One year ago The Hobbit: An Unexpected Journey ended just before this chapter begins. My church reading group kept right on going — and now we’ll resume with the discussion points I wrote back then, here on SpecFaith. Lord willing, this series will continue through mid-December, ending before The Hobbit: The Desolation of Smaug’s Dec. 13 (U.S.) release.
As with the first film, however, I can only make an educated guess at when the film will end. So far its trailers have shown nothing beyond the Dwarves’ arrival in Smaug’s cave, after the titular dragon flees for (to the Dwarves, at first) unknown reasons. So that’s my guess.
By the time you read this, I’ll be moved nearly half a continent away, from central Kentucky to central Texas, north of Austin. Fortunately there is a nice movie theater here that shows bright 3D films in high frame rate, as my wife and I plan to see The Hobbit part 2. Will you see the film? What do you hope most will be great? What do you not anticipate (Tauriel)?
This chapter begins how the film should begin: with Gandalf escorting the company to yet another episode with a fantastic creature. In this case Bilbo, Dwarves, and readers meet a man unlike any other in Middle-earth: the shapeshifter Beorn. You could call him a “were-bear,” except that as Hermione notes about werewolves in Harry Potter and the Prisoner of Azkaban, were-creatures cannot control their transformations. Beorn can, and uses his power — which has no detailed origin as Tolkien gives other creatures — to great effect.
Note I didn’t say positive effect. A simplistic “cast of characters” list would put Beorn on the side of the “good guys,” especially after he shows up busting goblin heads at the Battle of Five Armies. (We all know The Hobbit film director Peter Jackson won’t resist expanding Beorn’s battle role.) Yet Beorn is at best vague. Were-bear? More like medieval gangster.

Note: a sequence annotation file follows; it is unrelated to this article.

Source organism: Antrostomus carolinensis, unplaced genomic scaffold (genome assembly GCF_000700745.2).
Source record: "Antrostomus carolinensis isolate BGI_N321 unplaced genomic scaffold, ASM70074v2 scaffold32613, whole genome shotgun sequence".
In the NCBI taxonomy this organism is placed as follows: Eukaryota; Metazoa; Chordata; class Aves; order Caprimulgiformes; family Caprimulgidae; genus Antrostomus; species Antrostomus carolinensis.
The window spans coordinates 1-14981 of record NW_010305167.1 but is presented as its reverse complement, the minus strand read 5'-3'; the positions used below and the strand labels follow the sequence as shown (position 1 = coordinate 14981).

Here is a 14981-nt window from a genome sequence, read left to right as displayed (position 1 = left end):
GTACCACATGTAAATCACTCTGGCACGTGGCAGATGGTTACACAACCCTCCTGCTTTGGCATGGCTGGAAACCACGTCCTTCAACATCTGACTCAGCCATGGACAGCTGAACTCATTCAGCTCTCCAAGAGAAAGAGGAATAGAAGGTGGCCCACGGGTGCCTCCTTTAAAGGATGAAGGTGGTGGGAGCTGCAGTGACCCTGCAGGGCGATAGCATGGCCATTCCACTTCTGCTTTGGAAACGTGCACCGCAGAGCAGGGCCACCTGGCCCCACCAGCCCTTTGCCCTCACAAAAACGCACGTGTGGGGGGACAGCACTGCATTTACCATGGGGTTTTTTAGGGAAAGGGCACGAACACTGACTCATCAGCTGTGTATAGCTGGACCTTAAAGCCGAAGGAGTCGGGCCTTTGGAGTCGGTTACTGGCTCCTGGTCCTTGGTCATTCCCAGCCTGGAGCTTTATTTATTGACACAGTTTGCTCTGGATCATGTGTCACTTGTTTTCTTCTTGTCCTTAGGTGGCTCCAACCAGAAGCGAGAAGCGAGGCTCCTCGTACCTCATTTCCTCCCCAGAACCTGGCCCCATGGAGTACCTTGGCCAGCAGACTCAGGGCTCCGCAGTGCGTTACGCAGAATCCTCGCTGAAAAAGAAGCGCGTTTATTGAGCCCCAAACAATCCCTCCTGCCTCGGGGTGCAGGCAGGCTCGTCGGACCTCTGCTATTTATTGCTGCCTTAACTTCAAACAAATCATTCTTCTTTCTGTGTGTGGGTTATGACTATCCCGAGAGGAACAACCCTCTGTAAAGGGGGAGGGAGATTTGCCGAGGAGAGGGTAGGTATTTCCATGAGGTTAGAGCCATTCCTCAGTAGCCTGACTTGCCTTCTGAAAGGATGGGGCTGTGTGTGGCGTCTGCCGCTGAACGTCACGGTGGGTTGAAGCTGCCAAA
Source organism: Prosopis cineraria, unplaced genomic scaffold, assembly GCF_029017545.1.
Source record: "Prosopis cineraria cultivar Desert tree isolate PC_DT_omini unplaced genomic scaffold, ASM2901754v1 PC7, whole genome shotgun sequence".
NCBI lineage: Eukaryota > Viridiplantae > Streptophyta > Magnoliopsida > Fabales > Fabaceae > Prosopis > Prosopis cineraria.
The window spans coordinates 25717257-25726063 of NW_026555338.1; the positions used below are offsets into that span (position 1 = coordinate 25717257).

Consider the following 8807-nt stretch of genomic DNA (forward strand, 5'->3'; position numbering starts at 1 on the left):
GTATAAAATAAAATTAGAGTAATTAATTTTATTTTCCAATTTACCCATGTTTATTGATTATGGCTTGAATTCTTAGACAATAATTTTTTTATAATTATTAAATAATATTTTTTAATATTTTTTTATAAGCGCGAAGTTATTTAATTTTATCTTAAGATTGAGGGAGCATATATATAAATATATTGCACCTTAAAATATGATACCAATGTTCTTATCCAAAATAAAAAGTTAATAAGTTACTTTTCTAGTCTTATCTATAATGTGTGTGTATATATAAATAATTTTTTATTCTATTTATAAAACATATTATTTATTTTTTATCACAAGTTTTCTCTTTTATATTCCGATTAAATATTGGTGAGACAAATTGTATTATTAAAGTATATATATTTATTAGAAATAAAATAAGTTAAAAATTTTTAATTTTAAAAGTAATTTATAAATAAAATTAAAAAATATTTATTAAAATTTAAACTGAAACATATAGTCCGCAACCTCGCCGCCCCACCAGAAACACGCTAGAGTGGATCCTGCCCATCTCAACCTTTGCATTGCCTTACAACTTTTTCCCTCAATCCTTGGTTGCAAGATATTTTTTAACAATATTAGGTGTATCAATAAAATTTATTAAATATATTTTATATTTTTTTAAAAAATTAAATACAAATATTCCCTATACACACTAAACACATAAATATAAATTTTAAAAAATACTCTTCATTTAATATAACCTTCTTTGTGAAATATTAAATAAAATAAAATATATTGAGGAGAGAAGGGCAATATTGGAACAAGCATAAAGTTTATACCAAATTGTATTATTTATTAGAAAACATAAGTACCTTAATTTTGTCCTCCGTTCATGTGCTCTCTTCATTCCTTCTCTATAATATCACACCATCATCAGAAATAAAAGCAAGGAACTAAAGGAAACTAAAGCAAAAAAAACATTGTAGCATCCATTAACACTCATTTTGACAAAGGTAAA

Chapter 7: Queer Lodgings
- Read chapter 7, pages 106 (The next morning …) to 114 (“… about to tell you”).
- What would it be like to fly on the back of an eagle? Do you believe this is a Biblical allusion (“they shall mount up with wings like eagles,” Isaiah 41:31) or coincidence? How would we know the difference between a Biblical allusion and coincidence?
- There was a little cave (a wholesome one with a pebbly floor) (page 107). Does this make sense to you? How could a cave be more wholesome, at least to Bilbo and the others?
- “… I have some other pressing business to attend to.” (page 109) What does Gandalf’s announcement of his leaving mean to the others? (Hint: might this be an end to those deus ex machina escapes from impossible situations, and they know it?) Here we see that Gandalf has his own agenda, and isn’t at their beck and call. Any similarities?
- Gandalf says of Beorn: “He is a skin-changer. He changes his skin: sometimes he is a huge black bear, sometimes he is a great strong black-haired man …” (page 110). What about a “skin-changer” or “shape-shifter”? Some Christians object to having these in stories. One writer says (discussing another fantasy book): “Christians should remember that shape-shifting has been part of sorcery and shamanism through the centuries.” 1 Is this true? How would we know? Should we take this seriously? What does Scripture say (if anything) against trying to take the shape of an animal? Is this even possible in reality?
- Read chapter 7, pages 121 (It was full morning …) to the chapter’s end.
- Earlier, Gandalf used subtle flattery and an appeal to curiosity to smuggle one Hobbit and then all 13 Dwarves into Beorn’s house and hospitality. Is this deception on the wizard’s part — or perhaps a “shrewd as serpents” kind of game, which Beorn honors?
- A goblin’s head was stuck outside the gate and a warg-skin was nailed to a tree just beyond. Beorn was a fierce enemy. (page 124) Is Beorn a “good guy” or “bad guy”? Are his actions honorable? Do we sometimes need “rough characters” like Beorn to take care of business, or could we (even as heroes in the story) find a “better way”?
- How do the hints, foreshadowing, and even the sound of the name Mirkwood affect us?
- Three times now the group has fought a battle, then taken a rest. What might make us think this time will be different? Might those “coincidental” escapes have been planned.
- The Deadly Magic of Potter Movies: The Order of the Phoenix is not “just fantasy!”, Berit Kjos, dated 2007 ↩